Issue 140 (July/August 2016)

Embark

The T20 cricket revolution

As the Caribbean Premier League opens for its third year, the West Indies are world champions of Twenty20 cricket. It’s a form of the venerable game that seems especially suited to today’s West Indies players and fans, writes Garry Steckles — and maybe it’s the start of a true regional cricket revival
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Fresh from the farm

The farm-to-table movement is no longer just a foodies’ trend — it’s going mainstream, even in the Caribbean. Franka Philip explains why knowing where your produce comes from adds something special to your meal
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Immerse

The Merikins: heroes of the forgotten war

Two hundred years ago, a group of free black veterans of the War of 1812 arrived in Trinidad. In the island’s deep south, the villages they founded still preserve the traditions of the “Merikins,” as writer Judy Raymond and photographer Marlon Rouse discover — and still have much to teach their fellow citizens
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Arrive

Caribbean volcanoes: fire down below

Shaped by subterranean forces, the islands of the Lesser Antilles are an arc of volcanoes — some extinct, some dormant, some still active. And among their dramatic forested peaks, crater lakes, and hot springs, amateur vulcanologists (and ordinary tourists) can find ample evidence of our planet’s restless energy
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Suriname: one country, four continents

Imagine a country with a palm-fringed Atlantic coast and an interior of Amazon rainforest, where the cultures of West Africa, India, Java, and Europe meet and mingle, where it seems you can experience four continents in as many days. Come to Suriname and see the whole world
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Kingston beat

For many visitors to Jamaica, the capital Kingston, at the foot of the Blue Mountains, is just the gateway to the country’s beach resorts. But, as Tanya Batson-Savage explains, Kingston’s bustling cosmopolitan scene and dynamic cultural offerings make it an essential destination. Here’s her list of must-sees and must-dos, from art to music to cuisine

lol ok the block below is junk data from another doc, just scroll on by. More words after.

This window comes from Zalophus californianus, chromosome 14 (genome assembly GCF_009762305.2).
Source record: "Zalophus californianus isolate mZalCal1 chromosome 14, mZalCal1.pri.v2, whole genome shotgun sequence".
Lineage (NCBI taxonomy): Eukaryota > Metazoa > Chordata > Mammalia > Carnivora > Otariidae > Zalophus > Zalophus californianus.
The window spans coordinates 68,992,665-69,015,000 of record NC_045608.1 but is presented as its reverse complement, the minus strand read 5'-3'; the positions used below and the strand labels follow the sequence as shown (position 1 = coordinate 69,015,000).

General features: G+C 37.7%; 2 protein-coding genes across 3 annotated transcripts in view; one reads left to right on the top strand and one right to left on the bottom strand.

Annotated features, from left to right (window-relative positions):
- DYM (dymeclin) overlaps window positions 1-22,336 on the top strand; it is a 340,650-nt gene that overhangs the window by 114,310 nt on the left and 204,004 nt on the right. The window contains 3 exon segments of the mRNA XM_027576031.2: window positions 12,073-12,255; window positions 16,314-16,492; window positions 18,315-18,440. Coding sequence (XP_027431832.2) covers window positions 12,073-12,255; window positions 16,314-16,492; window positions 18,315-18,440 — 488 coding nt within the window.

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Engage

Trinidadian Laurie Voss: unbreaking the internet

Last March, an angry software developer deleted a JavaScript code package from the Internet. It doesn’t sound very exciting, but the result was thousands of broken websites, and a cascade of online errors. In stepped Trinidadian Laurie Voss, CTO of the web company npm. Mark Lyndersay tells the story of a coding rescue mission
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Historic gold: the earliest Caribbean Olympic heroes

At the 2016 Summer Olympics in Rio de Janeiro, Caribbean sports fans will have dozens of home-grown champs to cheer on. But the region’s history of Olympic success stretches back more than a century. James Ferguson looks back to the earliest Caribbean Olympic heroes, and how today’s athletes have kept their victorious legacy alive
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Funding provided by the 11th EDF Regional Private Sector Development Programme Direct Support Grants Programme.
The views expressed on this website are those of the the authors and do not reflect those of the Direct Support Grants Programme.

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